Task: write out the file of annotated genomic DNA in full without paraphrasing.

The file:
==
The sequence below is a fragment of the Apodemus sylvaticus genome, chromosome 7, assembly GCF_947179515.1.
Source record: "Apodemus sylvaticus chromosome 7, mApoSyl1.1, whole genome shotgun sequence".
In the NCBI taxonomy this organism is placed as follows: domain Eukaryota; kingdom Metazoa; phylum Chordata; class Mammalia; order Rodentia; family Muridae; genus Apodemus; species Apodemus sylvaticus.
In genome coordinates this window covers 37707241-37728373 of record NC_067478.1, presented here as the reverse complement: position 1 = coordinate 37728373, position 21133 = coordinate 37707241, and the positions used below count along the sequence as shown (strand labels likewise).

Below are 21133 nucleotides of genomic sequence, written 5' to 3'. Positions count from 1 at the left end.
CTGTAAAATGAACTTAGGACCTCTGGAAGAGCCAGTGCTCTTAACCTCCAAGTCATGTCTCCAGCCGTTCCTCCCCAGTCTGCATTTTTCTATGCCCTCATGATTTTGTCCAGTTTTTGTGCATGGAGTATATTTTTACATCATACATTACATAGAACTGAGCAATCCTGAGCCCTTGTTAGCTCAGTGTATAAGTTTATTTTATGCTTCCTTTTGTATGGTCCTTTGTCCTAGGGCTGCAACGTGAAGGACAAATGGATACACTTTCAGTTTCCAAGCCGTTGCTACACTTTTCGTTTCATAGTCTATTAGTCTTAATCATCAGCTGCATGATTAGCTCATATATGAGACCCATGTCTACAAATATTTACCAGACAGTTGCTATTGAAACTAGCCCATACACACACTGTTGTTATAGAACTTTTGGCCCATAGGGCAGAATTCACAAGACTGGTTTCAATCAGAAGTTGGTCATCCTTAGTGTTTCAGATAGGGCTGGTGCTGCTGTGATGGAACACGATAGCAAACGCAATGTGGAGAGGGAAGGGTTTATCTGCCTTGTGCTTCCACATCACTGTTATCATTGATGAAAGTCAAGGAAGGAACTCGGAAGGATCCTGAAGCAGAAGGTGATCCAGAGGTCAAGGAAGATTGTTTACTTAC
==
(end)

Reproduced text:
The sequence below is a fragment of the Apodemus sylvaticus genome, chromosome 7, assembly GCF_947179515.1.
Source record: "Apodemus sylvaticus chromosome 7, mApoSyl1.1, whole genome shotgun sequence".
In the NCBI taxonomy this organism is placed as follows: domain Eukaryota; kingdom Metazoa; phylum Chordata; class Mammalia; order Rodentia; family Muridae; genus Apodemus; species Apodemus sylvaticus.
In genome coordinates this window covers 37707241-37728373 of record NC_067478.1, presented here as the reverse complement: position 1 = coordinate 37728373, position 21133 = coordinate 37707241, and the positions used below count along the sequence as shown (strand labels likewise).

Below are 21133 nucleotides of genomic sequence, written 5' to 3'. Positions count from 1 at the left end.
CTGTAAAATGAACTTAGGACCTCTGGAAGAGCCAGTGCTCTTAACCTCCAAGTCATGTCTCCAGCCGTTCCTCCCCAGTCTGCATTTTTCTATGCCCTCATGATTTTGTCCAGTTTTTGTGCATGGAGTATATTTTTACATCATACATTACATAGAACTGAGCAATCCTGAGCCCTTGTTAGCTCAGTGTATAAGTTTATTTTATGCTTCCTTTTGTATGGTCCTTTGTCCTAGGGCTGCAACGTGAAGGACAAATGGATACACTTTCAGTTTCCAAGCCGTTGCTACACTTTTCGTTTCATAGTCTATTAGTCTTAATCATCAGCTGCATGATTAGCTCATATATGAGACCCATGTCTACAAATATTTACCAGACAGTTGCTATTGAAACTAGCCCATACACACACTGTTGTTATAGAACTTTTGGCCCATAGGGCAGAATTCACAAGACTGGTTTCAATCAGAAGTTGGTCATCCTTAGTGTTTCAGATAGGGCTGGTGCTGCTGTGATGGAACACGATAGCAAACGCAATGTGGAGAGGGAAGGGTTTATCTGCCTTGTGCTTCCACATCACTGTTATCATTGATGAAAGTCAAGGAAGGAACTCGGAAGGATCCTGAAGCAGAAGGTGATCCAGAGGTCAAGGAAGATTGTTTACTTAC